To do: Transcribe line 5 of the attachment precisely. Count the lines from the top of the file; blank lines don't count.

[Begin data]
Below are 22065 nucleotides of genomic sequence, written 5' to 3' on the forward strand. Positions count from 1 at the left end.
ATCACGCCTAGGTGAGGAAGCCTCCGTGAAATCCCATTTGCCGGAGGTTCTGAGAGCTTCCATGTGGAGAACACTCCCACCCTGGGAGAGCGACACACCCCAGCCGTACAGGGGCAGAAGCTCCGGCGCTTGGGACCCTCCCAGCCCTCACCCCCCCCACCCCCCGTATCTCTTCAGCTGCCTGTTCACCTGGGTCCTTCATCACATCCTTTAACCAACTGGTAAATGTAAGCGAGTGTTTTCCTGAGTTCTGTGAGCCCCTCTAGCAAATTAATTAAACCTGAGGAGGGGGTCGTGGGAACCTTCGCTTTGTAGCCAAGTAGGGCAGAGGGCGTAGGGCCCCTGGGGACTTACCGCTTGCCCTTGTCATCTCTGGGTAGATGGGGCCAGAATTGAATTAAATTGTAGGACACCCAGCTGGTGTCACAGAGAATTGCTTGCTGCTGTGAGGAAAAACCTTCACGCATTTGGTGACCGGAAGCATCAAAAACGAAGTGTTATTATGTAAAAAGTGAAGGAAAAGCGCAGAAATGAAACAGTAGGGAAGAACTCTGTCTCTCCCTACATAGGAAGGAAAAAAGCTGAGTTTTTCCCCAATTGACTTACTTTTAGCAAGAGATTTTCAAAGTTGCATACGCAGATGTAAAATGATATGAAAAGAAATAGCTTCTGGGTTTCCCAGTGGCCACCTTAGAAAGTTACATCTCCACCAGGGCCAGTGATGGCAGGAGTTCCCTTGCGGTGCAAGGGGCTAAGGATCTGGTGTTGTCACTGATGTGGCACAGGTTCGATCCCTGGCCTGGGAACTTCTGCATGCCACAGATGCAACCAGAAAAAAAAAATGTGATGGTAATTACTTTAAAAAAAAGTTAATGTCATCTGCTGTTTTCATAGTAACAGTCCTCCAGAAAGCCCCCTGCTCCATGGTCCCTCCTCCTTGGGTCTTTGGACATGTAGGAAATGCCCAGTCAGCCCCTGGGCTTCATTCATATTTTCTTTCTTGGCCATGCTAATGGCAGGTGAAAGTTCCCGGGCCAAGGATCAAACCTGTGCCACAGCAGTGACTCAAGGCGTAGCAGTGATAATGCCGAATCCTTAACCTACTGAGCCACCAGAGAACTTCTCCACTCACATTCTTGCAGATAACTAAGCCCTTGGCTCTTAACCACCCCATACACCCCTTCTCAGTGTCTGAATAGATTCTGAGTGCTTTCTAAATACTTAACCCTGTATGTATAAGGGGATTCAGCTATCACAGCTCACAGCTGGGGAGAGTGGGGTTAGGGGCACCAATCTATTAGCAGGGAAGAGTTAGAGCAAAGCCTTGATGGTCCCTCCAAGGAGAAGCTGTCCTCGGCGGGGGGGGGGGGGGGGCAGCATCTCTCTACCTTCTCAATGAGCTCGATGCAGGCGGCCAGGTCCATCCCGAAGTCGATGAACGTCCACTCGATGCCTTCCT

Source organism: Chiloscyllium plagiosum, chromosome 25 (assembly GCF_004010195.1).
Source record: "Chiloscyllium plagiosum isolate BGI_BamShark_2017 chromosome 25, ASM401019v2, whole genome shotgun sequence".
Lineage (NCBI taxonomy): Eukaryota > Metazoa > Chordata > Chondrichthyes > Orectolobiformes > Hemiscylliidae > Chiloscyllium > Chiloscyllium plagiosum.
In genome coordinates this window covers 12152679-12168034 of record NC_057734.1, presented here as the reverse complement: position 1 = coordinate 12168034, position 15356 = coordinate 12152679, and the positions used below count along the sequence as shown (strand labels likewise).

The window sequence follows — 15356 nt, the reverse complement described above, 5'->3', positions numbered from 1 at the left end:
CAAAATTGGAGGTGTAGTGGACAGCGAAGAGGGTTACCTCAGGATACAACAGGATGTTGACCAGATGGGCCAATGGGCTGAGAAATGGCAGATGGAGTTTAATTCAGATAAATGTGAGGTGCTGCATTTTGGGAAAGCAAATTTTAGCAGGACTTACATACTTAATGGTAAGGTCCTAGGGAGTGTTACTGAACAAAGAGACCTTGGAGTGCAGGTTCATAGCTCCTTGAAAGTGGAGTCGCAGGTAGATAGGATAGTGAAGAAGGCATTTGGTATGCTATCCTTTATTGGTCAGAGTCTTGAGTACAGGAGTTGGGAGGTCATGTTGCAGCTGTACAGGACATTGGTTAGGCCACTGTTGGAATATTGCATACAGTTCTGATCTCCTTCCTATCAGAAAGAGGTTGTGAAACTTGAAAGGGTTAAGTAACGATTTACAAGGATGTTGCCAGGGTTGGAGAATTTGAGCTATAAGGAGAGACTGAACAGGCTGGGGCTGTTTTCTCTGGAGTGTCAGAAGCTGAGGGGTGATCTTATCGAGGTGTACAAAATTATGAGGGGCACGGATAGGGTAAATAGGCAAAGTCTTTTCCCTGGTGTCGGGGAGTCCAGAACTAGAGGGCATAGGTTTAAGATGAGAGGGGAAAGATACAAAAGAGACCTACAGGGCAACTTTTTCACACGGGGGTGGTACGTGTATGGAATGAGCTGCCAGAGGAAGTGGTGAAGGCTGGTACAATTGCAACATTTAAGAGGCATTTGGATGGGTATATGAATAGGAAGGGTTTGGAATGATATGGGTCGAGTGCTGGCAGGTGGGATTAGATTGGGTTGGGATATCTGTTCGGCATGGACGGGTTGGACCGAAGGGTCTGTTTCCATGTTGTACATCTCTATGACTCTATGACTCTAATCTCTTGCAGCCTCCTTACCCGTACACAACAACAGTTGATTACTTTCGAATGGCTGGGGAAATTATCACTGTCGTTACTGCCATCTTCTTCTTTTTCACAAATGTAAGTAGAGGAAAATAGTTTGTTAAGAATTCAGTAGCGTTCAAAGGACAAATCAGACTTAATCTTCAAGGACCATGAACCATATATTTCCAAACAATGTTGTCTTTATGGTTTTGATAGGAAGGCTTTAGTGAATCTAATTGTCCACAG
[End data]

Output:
Lineage (NCBI taxonomy): Eukaryota > Metazoa > Chordata > Chondrichthyes > Orectolobiformes > Hemiscylliidae > Chiloscyllium > Chiloscyllium plagiosum.